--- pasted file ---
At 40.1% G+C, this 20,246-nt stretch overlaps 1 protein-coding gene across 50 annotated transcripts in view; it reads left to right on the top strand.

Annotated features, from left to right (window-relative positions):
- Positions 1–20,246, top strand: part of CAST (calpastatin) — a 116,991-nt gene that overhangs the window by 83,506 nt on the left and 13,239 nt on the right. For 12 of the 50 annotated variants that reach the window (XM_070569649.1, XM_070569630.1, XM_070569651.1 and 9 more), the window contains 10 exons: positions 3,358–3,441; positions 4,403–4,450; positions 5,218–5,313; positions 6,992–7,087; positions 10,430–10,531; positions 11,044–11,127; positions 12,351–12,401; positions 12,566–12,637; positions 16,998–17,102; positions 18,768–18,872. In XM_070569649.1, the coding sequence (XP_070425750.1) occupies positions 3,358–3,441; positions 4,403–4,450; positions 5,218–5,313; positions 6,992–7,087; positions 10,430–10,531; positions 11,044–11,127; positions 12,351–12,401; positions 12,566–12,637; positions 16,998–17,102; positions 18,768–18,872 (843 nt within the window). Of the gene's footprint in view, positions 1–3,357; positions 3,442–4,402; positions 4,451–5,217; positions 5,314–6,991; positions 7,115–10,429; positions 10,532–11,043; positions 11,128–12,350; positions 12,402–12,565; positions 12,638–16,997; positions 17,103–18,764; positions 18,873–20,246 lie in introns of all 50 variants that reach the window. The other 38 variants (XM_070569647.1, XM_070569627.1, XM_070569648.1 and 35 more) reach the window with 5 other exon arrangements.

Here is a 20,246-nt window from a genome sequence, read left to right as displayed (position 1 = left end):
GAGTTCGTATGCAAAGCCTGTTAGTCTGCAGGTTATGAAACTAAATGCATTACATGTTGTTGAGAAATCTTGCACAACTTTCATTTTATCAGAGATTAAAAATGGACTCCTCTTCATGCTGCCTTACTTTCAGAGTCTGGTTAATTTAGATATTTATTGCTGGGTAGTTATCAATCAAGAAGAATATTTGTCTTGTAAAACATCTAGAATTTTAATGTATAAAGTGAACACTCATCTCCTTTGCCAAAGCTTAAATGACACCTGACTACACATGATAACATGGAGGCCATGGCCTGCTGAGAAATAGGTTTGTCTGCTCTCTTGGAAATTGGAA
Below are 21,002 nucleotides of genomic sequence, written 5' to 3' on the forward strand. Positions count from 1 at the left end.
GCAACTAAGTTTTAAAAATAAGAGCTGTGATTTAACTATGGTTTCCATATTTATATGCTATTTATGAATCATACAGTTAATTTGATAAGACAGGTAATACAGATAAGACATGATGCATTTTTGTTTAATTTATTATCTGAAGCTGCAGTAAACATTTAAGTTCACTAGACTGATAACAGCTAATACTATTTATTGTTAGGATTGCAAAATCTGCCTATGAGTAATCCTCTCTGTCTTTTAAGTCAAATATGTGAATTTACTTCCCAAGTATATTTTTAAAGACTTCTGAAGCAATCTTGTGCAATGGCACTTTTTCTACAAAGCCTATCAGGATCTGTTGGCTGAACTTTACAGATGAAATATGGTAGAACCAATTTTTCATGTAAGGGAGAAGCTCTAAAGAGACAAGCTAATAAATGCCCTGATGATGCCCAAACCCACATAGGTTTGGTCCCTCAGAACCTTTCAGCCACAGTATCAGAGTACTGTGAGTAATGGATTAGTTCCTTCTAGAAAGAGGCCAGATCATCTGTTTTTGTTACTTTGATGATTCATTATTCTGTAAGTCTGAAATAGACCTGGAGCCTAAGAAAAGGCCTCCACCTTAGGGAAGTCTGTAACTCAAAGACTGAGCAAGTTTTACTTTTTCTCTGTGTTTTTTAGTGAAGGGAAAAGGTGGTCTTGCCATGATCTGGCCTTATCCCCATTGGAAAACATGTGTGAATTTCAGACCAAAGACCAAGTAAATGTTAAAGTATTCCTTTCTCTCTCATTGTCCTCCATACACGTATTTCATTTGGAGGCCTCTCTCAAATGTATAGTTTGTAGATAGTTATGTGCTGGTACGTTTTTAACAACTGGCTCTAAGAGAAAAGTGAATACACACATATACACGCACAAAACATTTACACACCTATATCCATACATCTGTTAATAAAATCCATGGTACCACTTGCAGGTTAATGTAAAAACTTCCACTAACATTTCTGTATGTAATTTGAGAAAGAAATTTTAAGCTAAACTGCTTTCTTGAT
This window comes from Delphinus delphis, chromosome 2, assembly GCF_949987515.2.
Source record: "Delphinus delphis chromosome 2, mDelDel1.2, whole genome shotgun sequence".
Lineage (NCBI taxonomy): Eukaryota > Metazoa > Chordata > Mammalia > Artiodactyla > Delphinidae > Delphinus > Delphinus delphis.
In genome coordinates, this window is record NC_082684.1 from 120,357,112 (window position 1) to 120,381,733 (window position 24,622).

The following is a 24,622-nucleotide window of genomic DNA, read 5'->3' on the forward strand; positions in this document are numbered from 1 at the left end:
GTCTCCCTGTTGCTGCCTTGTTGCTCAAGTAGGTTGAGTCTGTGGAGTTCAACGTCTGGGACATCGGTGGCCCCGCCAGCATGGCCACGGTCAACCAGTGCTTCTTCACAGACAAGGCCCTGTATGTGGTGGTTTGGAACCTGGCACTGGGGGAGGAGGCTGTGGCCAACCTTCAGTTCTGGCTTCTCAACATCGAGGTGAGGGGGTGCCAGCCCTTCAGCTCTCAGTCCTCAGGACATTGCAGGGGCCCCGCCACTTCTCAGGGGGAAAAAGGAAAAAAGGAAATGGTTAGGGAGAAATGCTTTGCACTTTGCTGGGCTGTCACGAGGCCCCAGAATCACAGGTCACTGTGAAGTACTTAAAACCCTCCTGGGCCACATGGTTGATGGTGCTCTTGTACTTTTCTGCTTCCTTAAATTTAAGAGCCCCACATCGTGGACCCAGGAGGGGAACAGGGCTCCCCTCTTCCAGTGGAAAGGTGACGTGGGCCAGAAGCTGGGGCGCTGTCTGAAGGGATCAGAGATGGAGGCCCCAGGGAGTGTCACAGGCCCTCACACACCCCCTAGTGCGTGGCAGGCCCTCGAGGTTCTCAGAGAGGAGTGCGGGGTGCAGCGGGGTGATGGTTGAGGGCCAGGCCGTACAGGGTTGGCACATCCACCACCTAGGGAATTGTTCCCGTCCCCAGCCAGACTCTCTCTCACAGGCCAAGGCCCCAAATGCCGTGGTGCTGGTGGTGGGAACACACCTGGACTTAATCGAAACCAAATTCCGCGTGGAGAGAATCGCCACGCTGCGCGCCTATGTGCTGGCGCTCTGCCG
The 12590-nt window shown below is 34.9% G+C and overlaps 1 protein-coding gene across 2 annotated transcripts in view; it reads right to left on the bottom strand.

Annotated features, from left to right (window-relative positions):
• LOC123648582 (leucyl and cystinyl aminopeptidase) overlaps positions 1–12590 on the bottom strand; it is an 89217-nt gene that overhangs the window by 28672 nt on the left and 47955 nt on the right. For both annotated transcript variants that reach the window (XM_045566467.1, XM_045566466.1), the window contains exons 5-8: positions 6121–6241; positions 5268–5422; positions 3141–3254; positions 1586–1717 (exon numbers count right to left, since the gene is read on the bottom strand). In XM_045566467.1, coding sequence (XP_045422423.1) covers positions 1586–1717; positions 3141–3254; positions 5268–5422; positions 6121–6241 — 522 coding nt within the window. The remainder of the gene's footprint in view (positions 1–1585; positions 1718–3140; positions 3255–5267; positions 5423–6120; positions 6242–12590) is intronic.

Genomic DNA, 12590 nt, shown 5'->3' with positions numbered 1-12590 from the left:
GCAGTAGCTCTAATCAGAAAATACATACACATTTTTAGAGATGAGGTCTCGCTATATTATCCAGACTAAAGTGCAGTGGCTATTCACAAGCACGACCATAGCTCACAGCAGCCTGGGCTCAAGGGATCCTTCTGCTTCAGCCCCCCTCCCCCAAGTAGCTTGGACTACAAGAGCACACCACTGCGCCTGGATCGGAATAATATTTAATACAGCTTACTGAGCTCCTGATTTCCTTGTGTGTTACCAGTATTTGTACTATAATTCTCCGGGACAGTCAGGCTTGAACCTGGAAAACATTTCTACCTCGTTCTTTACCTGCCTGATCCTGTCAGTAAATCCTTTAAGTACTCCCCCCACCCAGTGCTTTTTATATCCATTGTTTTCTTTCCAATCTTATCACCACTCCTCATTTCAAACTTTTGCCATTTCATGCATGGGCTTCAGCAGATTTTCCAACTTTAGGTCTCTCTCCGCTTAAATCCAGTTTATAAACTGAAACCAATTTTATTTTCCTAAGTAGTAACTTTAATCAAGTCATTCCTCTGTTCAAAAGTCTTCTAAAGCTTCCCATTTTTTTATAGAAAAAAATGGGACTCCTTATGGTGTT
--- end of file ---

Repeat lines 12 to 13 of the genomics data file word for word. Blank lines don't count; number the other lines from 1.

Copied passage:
The following is a 24,622-nucleotide window of genomic DNA, read 5'->3' on the forward strand; positions in this document are numbered from 1 at the left end:
GTCTCCCTGTTGCTGCCTTGTTGCTCAAGTAGGTTGAGTCTGTGGAGTTCAACGTCTGGGACATCGGTGGCCCCGCCAGCATGGCCACGGTCAACCAGTGCTTCTTCACAGACAAGGCCCTGTATGTGGTGGTTTGGAACCTGGCACTGGGGGAGGAGGCTGTGGCCAACCTTCAGTTCTGGCTTCTCAACATCGAGGTGAGGGGGTGCCAGCCCTTCAGCTCTCAGTCCTCAGGACATTGCAGGGGCCCCGCCACTTCTCAGGGGGAAAAAGGAAAAAAGGAAATGGTTAGGGAGAAATGCTTTGCACTTTGCTGGGCTGTCACGAGGCCCCAGAATCACAGGTCACTGTGAAGTACTTAAAACCCTCCTGGGCCACATGGTTGATGGTGCTCTTGTACTTTTCTGCTTCCTTAAATTTAAGAGCCCCACATCGTGGACCCAGGAGGGGAACAGGGCTCCCCTCTTCCAGTGGAAAGGTGACGTGGGCCAGAAGCTGGGGCGCTGTCTGAAGGGATCAGAGATGGAGGCCCCAGGGAGTGTCACAGGCCCTCACACACCCCCTAGTGCGTGGCAGGCCCTCGAGGTTCTCAGAGAGGAGTGCGGGGTGCAGCGGGGTGATGGTTGAGGGCCAGGCCGTACAGGGTTGGCACATCCACCACCTAGGGAATTGTTCCCGTCCCCAGCCAGACTCTCTCTCACAGGCCAAGGCCCCAAATGCCGTGGTGCTGGTGGTGGGAACACACCTGGACTTAATCGAAACCAAATTCCGCGTGGAGAGAATCGCCACGCTGCGCGCCTATGTGCTGGCGCTCTGCCG